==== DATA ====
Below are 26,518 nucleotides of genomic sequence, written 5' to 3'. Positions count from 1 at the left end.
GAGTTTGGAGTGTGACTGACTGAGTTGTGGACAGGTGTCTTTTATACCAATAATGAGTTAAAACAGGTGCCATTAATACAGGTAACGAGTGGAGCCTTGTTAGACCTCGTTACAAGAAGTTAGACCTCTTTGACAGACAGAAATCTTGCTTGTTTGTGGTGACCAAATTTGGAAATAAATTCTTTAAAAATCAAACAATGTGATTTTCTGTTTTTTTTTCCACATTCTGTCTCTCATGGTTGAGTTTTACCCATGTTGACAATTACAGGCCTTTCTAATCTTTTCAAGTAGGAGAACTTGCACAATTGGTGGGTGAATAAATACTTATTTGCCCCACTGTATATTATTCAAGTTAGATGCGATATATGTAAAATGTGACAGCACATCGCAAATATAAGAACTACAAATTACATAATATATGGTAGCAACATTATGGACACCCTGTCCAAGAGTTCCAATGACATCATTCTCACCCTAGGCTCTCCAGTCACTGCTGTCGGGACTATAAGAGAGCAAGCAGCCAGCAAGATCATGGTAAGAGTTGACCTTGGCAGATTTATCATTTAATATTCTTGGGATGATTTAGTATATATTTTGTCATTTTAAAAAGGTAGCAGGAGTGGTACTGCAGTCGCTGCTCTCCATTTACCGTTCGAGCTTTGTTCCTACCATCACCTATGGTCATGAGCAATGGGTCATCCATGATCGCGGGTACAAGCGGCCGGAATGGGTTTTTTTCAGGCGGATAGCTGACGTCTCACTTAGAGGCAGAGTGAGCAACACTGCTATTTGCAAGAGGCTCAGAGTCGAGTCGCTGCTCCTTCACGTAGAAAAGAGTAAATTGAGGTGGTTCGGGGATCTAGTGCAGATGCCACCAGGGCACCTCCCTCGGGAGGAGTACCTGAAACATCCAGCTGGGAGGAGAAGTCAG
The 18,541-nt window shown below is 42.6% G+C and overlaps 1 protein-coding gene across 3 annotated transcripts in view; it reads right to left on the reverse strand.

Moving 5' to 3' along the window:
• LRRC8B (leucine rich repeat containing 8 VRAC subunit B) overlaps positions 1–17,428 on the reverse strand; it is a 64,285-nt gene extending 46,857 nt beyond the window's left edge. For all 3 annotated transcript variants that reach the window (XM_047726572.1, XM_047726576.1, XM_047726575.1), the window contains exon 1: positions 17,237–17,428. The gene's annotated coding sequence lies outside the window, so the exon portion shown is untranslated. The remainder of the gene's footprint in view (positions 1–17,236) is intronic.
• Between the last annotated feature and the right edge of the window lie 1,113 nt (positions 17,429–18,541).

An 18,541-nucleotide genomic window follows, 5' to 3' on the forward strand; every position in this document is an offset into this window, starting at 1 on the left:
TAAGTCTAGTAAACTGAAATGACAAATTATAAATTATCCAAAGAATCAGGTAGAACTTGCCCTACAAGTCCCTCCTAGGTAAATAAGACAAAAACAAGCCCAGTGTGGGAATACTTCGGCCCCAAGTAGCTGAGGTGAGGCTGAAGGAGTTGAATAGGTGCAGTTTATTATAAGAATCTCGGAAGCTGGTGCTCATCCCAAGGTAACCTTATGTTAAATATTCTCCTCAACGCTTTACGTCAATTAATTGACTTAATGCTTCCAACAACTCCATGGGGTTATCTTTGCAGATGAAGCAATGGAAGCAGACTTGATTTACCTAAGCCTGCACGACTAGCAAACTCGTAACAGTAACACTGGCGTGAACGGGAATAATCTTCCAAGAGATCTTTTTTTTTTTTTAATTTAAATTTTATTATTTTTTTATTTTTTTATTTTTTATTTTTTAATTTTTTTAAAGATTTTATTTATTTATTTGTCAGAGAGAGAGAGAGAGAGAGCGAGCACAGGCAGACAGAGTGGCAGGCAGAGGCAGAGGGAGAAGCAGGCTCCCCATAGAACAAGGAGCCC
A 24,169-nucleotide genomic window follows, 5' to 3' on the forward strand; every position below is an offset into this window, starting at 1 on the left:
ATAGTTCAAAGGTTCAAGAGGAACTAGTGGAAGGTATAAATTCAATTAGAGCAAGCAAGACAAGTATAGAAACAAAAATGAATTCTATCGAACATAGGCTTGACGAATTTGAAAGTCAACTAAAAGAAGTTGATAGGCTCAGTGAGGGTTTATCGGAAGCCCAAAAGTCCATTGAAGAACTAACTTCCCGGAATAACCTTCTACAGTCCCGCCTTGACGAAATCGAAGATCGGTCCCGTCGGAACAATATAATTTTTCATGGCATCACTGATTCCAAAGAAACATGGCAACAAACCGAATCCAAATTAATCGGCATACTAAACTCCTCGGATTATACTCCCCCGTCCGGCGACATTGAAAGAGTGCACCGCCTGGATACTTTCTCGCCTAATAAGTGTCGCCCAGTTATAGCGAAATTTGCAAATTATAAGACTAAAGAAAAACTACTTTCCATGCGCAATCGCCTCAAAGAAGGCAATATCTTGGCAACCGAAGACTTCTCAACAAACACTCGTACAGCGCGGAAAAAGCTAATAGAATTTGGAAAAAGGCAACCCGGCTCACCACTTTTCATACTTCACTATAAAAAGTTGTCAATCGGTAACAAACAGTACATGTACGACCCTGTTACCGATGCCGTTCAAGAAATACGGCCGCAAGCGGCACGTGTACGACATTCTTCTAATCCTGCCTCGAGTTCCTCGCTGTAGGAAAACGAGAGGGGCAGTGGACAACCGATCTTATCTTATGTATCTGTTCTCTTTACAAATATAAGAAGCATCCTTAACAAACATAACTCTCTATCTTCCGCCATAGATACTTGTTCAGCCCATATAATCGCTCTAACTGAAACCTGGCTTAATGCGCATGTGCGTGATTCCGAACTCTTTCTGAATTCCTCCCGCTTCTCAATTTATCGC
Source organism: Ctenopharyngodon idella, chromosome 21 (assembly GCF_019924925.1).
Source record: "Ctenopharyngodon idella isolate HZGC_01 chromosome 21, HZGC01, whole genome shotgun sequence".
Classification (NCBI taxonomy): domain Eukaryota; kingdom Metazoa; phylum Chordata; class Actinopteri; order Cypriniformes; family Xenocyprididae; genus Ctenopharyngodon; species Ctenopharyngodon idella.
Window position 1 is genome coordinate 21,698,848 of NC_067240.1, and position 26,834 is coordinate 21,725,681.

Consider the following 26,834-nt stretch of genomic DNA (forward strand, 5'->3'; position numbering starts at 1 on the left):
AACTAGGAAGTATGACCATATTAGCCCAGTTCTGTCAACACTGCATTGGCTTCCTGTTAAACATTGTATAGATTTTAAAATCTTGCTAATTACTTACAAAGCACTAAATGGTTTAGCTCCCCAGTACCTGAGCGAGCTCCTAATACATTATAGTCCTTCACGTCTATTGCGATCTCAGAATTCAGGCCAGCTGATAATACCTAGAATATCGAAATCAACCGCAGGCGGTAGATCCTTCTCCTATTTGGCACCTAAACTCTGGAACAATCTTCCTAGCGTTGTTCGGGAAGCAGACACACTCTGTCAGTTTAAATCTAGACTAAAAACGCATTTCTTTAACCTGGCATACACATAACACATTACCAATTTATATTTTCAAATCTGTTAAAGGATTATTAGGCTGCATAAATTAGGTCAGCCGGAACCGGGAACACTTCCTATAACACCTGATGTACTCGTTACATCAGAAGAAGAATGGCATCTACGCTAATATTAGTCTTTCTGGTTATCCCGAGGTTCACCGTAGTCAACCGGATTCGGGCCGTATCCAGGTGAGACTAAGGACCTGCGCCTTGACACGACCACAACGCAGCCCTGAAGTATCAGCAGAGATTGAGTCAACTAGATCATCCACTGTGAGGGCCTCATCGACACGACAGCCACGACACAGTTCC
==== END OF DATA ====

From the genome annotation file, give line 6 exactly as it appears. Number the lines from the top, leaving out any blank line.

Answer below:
• Between the last annotated feature and the right edge of the window lie 1,113 nt (positions 17,429–18,541).